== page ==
Photography Svend Andersen.


This holiday house in Corsica, has been developed in harmony with its immediate context, both with the use of material from the region and in its reliance on local expertise for its craftsmanship. The stone used for the walls, and the wood employed for the windows, doors and timber planks all reflect this residence was built to ensure sustainability. While the exterior of the house is deeply rooted in its vernacular context, the interior design inherits a contemporary lifestyle, hence the name Contemporary Vernacular.  WY-TO,


Photography Edward Hendricks.


Set on the tranquil Mount Sophia, Singapore, this project combines a distinctive architectural icon with a modern sophisticated interior. The 75 black-and-white apartments pay homage to the original shophouses that occupied the site as far back as 1823, reminiscent of this bygone era while contrasting against modern urban development. Named 1919, the project’s exterior design includes a beautiful facade and timber shutters, reminders of the site’s heritage and recalling the charmed life of ease and elegance associated with Singapore’s colonial era.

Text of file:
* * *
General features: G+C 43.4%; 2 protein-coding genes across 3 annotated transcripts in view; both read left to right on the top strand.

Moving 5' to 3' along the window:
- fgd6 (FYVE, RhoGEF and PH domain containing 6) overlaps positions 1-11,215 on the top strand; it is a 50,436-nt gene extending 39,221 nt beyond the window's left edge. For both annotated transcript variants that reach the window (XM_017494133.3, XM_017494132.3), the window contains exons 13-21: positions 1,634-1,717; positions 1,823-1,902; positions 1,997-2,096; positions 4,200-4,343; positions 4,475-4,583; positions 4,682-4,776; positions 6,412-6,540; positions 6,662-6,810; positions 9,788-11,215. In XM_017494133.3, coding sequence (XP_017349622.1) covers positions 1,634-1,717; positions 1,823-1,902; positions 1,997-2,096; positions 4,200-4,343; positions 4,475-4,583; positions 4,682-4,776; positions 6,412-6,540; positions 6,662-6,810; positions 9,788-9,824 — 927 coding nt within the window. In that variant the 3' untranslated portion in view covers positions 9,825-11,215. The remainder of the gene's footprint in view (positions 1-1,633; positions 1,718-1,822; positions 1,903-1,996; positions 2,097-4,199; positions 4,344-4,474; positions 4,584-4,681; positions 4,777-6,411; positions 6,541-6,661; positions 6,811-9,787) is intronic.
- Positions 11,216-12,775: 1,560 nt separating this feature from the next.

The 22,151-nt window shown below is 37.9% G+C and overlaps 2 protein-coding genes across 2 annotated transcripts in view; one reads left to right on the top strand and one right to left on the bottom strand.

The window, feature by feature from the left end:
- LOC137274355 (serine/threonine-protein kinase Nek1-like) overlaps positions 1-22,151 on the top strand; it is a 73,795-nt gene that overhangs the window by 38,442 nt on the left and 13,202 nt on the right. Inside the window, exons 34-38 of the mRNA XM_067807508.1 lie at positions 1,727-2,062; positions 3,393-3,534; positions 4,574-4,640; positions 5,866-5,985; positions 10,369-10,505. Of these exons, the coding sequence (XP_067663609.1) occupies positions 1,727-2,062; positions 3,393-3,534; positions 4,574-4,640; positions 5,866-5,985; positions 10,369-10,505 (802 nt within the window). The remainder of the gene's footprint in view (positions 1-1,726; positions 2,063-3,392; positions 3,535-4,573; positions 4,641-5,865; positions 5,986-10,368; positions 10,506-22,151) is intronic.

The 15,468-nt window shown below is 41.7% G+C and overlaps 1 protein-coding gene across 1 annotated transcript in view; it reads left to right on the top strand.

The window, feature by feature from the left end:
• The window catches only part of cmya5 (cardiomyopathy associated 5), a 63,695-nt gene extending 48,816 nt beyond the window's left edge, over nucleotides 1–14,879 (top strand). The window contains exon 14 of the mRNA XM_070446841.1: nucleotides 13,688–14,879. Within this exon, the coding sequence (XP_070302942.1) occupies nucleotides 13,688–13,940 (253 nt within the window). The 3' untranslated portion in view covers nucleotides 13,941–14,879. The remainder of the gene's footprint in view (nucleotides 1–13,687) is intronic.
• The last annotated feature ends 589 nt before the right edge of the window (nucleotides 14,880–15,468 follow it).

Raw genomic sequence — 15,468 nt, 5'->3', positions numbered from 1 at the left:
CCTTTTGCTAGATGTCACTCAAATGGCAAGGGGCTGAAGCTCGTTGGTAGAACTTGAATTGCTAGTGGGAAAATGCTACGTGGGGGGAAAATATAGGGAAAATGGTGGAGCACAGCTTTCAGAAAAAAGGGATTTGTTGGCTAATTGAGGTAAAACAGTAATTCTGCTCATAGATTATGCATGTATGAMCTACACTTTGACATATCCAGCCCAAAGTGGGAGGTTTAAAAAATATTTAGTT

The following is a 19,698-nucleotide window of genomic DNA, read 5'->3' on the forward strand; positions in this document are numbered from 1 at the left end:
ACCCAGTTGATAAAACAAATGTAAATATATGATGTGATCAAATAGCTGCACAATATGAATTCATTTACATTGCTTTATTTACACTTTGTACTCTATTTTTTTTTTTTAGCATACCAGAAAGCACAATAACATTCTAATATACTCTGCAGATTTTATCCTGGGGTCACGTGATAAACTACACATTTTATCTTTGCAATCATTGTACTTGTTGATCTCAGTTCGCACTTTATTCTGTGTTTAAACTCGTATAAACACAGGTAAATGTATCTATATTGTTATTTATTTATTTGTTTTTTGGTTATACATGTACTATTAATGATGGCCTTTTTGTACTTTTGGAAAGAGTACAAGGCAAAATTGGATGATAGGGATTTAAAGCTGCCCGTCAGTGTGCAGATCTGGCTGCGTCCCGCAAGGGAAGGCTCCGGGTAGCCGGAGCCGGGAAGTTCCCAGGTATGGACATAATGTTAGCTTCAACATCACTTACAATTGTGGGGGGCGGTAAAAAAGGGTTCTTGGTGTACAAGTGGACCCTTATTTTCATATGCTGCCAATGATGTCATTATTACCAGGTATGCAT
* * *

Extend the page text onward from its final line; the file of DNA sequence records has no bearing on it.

Park + Associates Pty Ltd,


Photography Yohei Sasakura.


Building a single-block house in the overcrowded residential area of Kouchi City, Japan, was a challenge, due to lack of ventilation, lack of sunlight and confined premises capacity. So, instead of building one house, y+M architects built two house volumes that connected with each other to become one unit – The Twin House. An open-air staircase and a spacious courtyard centre the design, making it feel open and expansive.y+M design office,


Photography Alessandro Ruzzier Photographer, Corde Architetti Associati.


This contemporary building, known as PLS, has been designed to have a poetic ambience as it sits in the small city of Roveredo in Piano, in the Italian province of Pordenone. Wooden features contrast with laminated timber that’s hidden under a smooth white skin, resulting in architectural harmony with two opposing elements. The house is a continuum of space, as the open floorplan provides plenty of freedom to move about fluidly. It’s only broken by a spiral staircase, a feminine sculpture that breaks and then reconnects the simple grid system.